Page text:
Tuesday, June 10, 2014

Book Promotion: Bundling Works

Because we’re both fans of the same blog, The Business Rusch, my friend David Marusek and I read at the same time a post that mentioned book bundling, and we both had the same idea: let’s make it easy for readers to discover the real Alaska, minus the hype and minus the cost, by creating a free bundled eBook.

So we put the challenge to ten of Alaska’s finest authors: to share unique and intimate prose—some previously published, some brand new—that reaches beyond the usual media stereotypes of Alaska. The resulting collection, the Alaska Sampler 2014, features fiction, memoir, biography, and humor that lay bare a cherished and primal land. Dana Stabenow, Howard Weaver, Don Rearden, and Ned Rozell are among the contributors.

“Our selections range all over the literary landscape,” says Marusek. “As we swerve from adventure to opinion and biography to humor, you’d best keep both hands on the wheel.”

Unique to this ebook is a partnership with brick-and-mortar bookshops in Anchorage, Homer, Palmer, and Skagway; each Sampler selection includes a link to annotated store listings, aiming to get beyond the either-or thinking about books that are downloaded and books that readers hold in their hands.

For those who are thinking of creating their own book bundles, here’s our advice:

·        ·         Approaching authors: For this initial bundle (we plan to do one every year), we approached ten authors whose work would add value to our Alaska-themed bundle. These authors needed to either own the digital rights to their work or be able to get reprint permission from their publishers. They also needed to be forward-thinking in their understanding of our purpose in offering the book for free—that by aggregating high-quality prose, we’d be getting cross-readership, plus the advantages of marketing together.
·         Legalities: We procured signed agreements with all contributors, and we signed agreements with one another, with David as the production person and me as the editorial director. The project is officially housed with Denali Ventures, a sub-S corporation doing business as Running Fox Books.
·         Production: David is a master at graphic design and eBook production, so he handled the cover and the manuscript conversion. We used social media to get input on covers in draft and we used Dropbox for file sharing. We assembled the contributions into a “bible” that we updated as we went along.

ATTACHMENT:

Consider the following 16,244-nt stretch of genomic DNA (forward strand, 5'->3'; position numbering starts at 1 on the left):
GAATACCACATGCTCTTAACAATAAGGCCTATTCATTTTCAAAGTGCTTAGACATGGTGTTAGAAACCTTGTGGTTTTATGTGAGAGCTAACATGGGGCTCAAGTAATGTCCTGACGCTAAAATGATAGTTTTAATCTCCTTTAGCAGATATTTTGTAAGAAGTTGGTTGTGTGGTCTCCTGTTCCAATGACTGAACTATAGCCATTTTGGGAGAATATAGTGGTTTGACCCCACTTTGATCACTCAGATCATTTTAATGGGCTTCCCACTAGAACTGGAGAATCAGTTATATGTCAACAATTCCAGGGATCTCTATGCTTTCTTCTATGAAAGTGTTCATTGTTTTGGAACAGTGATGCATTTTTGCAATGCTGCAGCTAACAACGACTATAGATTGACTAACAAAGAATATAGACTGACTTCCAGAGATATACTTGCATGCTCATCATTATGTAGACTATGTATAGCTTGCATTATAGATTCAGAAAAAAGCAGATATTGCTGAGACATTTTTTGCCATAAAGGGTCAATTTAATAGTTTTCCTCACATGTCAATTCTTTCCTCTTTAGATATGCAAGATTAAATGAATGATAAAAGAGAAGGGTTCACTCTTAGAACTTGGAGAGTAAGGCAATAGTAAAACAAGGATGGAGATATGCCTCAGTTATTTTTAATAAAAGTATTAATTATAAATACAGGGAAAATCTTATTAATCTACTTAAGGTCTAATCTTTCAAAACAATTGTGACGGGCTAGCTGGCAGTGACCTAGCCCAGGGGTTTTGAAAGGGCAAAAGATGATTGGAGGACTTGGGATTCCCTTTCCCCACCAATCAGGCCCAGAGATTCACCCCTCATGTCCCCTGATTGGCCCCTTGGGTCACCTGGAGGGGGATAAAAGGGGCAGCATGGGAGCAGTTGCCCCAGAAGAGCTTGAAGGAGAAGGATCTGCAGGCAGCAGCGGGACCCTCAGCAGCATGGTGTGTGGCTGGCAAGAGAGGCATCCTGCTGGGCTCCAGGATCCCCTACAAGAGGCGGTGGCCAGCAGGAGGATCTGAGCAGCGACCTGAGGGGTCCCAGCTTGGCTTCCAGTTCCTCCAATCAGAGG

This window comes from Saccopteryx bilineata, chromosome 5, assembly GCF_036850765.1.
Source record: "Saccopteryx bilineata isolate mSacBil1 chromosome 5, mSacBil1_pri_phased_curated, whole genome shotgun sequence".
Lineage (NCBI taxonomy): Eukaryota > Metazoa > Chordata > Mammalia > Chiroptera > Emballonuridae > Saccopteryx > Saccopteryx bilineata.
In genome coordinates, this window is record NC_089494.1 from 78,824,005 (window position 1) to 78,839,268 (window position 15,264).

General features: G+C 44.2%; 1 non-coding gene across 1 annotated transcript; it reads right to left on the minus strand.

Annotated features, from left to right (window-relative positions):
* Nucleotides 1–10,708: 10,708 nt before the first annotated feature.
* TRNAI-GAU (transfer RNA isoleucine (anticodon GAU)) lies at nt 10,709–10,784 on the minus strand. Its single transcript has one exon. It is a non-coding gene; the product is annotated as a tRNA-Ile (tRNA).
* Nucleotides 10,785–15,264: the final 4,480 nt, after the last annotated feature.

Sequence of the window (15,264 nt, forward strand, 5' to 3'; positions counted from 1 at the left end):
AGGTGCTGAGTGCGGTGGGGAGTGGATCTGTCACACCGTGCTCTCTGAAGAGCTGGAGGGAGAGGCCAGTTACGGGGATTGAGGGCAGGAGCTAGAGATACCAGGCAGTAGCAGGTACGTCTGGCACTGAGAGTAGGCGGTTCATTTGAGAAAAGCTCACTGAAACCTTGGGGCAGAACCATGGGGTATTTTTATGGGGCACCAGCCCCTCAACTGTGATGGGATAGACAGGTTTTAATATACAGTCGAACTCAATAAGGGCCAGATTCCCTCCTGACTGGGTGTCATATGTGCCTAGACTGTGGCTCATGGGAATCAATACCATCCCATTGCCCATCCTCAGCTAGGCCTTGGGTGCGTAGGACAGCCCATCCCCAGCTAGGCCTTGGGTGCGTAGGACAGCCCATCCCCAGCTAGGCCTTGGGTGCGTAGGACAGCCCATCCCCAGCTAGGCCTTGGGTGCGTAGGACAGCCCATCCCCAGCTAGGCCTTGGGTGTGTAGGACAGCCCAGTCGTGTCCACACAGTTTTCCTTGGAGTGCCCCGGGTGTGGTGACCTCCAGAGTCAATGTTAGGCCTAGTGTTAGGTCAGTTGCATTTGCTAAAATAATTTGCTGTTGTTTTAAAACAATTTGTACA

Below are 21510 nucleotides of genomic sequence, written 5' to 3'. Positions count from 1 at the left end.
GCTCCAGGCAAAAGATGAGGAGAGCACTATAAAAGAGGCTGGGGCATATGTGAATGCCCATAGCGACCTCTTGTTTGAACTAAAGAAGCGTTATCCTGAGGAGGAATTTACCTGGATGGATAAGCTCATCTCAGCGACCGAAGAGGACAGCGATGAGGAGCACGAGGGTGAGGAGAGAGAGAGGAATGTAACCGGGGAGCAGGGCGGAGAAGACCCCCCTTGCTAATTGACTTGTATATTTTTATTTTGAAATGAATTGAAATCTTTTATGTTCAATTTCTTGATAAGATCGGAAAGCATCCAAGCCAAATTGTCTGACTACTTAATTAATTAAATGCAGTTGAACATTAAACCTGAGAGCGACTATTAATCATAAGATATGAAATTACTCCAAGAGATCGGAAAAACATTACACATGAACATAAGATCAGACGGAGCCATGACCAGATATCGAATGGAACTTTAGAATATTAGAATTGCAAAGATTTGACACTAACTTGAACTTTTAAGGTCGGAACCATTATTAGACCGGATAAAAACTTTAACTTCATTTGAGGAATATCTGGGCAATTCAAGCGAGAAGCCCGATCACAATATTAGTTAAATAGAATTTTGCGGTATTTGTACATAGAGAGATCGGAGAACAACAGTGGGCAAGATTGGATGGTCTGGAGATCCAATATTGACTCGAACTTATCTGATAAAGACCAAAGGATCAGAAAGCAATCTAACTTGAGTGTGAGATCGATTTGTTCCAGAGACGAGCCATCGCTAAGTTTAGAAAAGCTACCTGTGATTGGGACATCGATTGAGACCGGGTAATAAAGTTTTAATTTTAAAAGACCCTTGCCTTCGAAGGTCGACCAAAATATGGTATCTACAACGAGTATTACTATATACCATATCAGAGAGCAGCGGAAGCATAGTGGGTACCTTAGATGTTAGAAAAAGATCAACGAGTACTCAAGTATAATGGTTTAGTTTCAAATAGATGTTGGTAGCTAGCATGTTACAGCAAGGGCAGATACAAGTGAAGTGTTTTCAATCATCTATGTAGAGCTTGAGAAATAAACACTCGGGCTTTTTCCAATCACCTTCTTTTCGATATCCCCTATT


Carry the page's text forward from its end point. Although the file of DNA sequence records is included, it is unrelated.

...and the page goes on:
·         Partners: We appreciate independent booksellers, and we didn’t want them out of the loop by producing in digital format. So we offered annotated bookshop listings within the book, and we feature our bookshop partners on our webpage and in our newsletter.
·         Timeline: We came up with the idea in March, with the goal of releasing in time for Alaska’s big influx of summer tourists. Next year, we’ll start earlier.
·         Proofing: I proofed the contributions; once assembled into the initial “bible,” they were returned to the authors for their proofing. Then David proofed the entire book, and we did a short beta launch during which our authors re-proofed before our official launch on June 5.
·         Availability: I created a “freebie” page on the Running Fox website so that readers could easily access links for downloading the book in all formats. We made the book free wherever we could (Kobo, Inkbok, Instafreebie) and listed it for 99 cents on Nook and Amazon, with links and side-loading instructions so that readers could load to Nook and Kindle directly from our webpage.
·         Promotion: On launch day, we urged our authors to broadcast to their contacts. We also sent out a press release and an e-newsletter.  Within a few hours, we’d hit #1, #2, and #5 in our Amazon categories. Amazon’s bots took note, and within twenty-four hours, the book became free on Amazon—exactly what we’d hoped for. In the same one-day period, our website received ten times the traffic it normally gets in a week. We’ll continue promoting the Sampler through blogs, social media, and sites that feature free books and/or Alaska-themed material.
·         Follow-through: Together, David and I have so far clocked over 180 hours of work on the Sampler. We believe it’s worth it in terms of exposure and cross-marketing. Collectively and individually, we’ll be tracking the impact of the Sampler on traffic and sales.

Readers can download the Alaska Sampler 2014 for free at www.runningfoxbooks.com, or directly from Amazon and Kobo.

This post also appears at www.49writers.blogspot.com.